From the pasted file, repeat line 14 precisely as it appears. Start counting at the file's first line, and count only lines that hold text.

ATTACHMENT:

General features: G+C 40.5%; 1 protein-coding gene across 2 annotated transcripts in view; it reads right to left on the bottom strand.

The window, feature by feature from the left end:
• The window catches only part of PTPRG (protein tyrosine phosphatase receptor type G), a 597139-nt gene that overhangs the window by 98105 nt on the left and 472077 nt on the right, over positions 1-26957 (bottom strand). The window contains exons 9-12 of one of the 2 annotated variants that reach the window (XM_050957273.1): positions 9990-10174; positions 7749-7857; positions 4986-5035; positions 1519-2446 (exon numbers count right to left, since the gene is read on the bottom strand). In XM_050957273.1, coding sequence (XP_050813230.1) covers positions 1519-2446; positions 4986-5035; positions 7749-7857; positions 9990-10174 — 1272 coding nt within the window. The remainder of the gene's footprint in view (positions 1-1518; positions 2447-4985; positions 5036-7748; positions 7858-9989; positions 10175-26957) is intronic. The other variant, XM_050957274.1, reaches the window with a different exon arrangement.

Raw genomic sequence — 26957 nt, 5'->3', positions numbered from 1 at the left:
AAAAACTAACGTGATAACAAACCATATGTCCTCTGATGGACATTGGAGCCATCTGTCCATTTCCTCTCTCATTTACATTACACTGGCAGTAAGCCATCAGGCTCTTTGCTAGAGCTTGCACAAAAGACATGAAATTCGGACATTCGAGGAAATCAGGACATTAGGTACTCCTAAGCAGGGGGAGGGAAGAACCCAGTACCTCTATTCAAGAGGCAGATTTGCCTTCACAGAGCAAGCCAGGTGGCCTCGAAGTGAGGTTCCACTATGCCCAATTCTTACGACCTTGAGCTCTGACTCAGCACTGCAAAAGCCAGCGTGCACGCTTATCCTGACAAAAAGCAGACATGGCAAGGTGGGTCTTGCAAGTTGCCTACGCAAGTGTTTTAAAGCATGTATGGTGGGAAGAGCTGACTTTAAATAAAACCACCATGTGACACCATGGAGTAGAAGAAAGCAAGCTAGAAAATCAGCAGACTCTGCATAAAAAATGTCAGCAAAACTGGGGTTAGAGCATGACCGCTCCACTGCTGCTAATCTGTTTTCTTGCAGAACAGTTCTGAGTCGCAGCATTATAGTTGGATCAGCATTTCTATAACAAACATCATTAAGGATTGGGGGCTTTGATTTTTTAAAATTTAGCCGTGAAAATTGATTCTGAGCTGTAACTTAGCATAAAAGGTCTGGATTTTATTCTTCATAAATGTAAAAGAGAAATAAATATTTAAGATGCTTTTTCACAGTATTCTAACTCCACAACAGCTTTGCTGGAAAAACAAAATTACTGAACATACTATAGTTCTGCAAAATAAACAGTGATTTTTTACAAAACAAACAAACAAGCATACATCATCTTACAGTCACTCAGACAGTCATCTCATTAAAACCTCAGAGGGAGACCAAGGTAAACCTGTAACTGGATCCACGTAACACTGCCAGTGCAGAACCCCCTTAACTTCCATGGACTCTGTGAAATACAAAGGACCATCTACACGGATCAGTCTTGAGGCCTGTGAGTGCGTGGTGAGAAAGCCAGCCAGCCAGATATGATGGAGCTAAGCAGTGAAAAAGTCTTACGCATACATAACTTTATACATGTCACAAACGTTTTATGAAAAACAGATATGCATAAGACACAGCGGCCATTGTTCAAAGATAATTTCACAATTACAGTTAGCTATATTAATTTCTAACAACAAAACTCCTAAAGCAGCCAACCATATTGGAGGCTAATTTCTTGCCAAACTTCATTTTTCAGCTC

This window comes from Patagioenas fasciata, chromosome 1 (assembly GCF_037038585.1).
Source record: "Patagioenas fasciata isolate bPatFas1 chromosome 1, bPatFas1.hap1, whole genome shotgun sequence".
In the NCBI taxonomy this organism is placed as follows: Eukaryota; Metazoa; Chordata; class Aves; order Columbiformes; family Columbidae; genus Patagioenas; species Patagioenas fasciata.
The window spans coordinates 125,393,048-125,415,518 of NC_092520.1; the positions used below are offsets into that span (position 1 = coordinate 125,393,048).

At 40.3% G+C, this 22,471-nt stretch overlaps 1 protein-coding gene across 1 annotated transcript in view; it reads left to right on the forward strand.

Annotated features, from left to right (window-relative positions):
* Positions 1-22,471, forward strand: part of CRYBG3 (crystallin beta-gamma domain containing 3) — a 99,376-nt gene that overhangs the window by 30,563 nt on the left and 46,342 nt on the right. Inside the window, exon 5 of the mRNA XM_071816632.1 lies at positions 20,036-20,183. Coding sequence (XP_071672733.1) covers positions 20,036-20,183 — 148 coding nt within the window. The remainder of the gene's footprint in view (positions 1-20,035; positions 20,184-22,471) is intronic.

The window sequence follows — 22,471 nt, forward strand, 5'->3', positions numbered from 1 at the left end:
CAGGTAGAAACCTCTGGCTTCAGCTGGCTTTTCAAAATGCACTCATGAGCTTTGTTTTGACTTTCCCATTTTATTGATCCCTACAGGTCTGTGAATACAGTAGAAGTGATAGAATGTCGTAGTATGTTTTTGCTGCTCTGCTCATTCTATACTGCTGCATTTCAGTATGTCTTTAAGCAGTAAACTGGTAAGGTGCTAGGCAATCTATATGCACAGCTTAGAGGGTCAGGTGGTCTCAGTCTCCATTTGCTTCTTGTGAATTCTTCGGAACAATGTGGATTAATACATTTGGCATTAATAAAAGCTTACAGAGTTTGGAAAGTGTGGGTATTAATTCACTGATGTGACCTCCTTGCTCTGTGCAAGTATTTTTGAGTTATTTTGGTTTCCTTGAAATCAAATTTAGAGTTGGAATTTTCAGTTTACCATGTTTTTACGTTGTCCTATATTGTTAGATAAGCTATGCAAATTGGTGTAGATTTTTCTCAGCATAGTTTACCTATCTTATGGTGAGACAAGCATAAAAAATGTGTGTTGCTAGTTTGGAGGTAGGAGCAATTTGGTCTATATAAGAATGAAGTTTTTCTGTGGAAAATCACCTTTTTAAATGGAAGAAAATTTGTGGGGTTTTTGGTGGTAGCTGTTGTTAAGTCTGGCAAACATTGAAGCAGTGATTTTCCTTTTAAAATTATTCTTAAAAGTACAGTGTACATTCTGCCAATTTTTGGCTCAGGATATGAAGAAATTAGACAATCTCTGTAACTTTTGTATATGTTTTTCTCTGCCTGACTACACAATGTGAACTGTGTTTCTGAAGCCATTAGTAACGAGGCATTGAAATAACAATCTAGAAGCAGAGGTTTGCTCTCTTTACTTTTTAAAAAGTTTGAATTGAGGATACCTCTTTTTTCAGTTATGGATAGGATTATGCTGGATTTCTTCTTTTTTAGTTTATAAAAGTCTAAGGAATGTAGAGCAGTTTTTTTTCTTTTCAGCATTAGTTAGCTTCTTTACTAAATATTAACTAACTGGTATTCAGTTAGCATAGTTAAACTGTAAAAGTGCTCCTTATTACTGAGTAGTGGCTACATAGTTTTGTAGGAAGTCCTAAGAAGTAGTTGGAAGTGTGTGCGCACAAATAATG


CAGGTAGAAACCTCTGGCTTCAGCTGGCTTTTCAAAATGCACTCATGAGCTTTGTTTTGACTTTCCCATTTTATTGATCCCTACAGGTCTGTGAATACAGTAGAAGTGATAGAATGTCGTAGTATGTTTTTGCTGCTCTGCTCATTCTATACTGCTGCATTTCAGTATGTCTTTAAGCAGTAAACTGGTAAGGTGCTAGGCAATCTATATGCACAGCTTAGAGGGTCAGGTGGTCTCAGTCTCCATTTGCTTCTTGTGAATTCTTCGGAACAATGTGGATTAATACATTTGGCATTAATAAAAGCTTACAGAGTTTGGAAAGTGTGGGTATTAATTCACTGATGTGACCTCCTTGCTCTGTGCAAGTATTTTTGAGTTATTTTGGTTTCCTTGAAATCAAATTTAGAGTTGGAATTTTCAGTTTACCATGTTTTTACGTTGTCCTATATTGTTAGATAAGCTATGCAAATTGGTGTAGATTTTTCTCAGCATAGTTTACCTATCTTATGGTGAGACAAGCATAAAAAATGTGTGTTGCTAGTTTGGAGGTAGGAGCAATTTGGTCTATATAAGAATGAAGTTTTTCTGTGGAAAATCACCTTTTTAAATGGAAGAAAATTTGTGGGGTTTTTGGTGGTAGCTGTTGTTAAGTCTGGCAAACATTGAAGCAGTGATTTTCCTTTTAAAATTATTCTTAAAAGTACAGTGTACATTCTGCCAATTTTTGGCTCAGGATATGAAGAAATTAGACAATCTCTGTAACTTTTGTATATGTTTTTCTCTGCCTGACTACACAATGTGAACTGTGTTTCTGAAGCCATTAGTAACGAGGCATTGAAATAACAATCTAGAAGCAGAGGTTTGCTCTCTTTACTTTTTAAAAAGTTTGAATTGAGGATACCTCTTTTTTCAGTTATGGATAGGATTATGCTGGATTTCTTCTTTTTTAGTTTATAAAAGTCTAAGGAATGTAGAGCAGTTTTTTTTCTTTTCAGCATTAGTTAGCTTCTTTACTAAATATTAACTAACTGGTATTCAGTTAGCATAGTTAAACTGTAAAAGTGCTCCTTATTACTGAGTAGTGGCTACATAGTTTTGTAGGAAGTCCTAAGAAGTAGTTGGAAGTGTGTGCGCACAAATAATG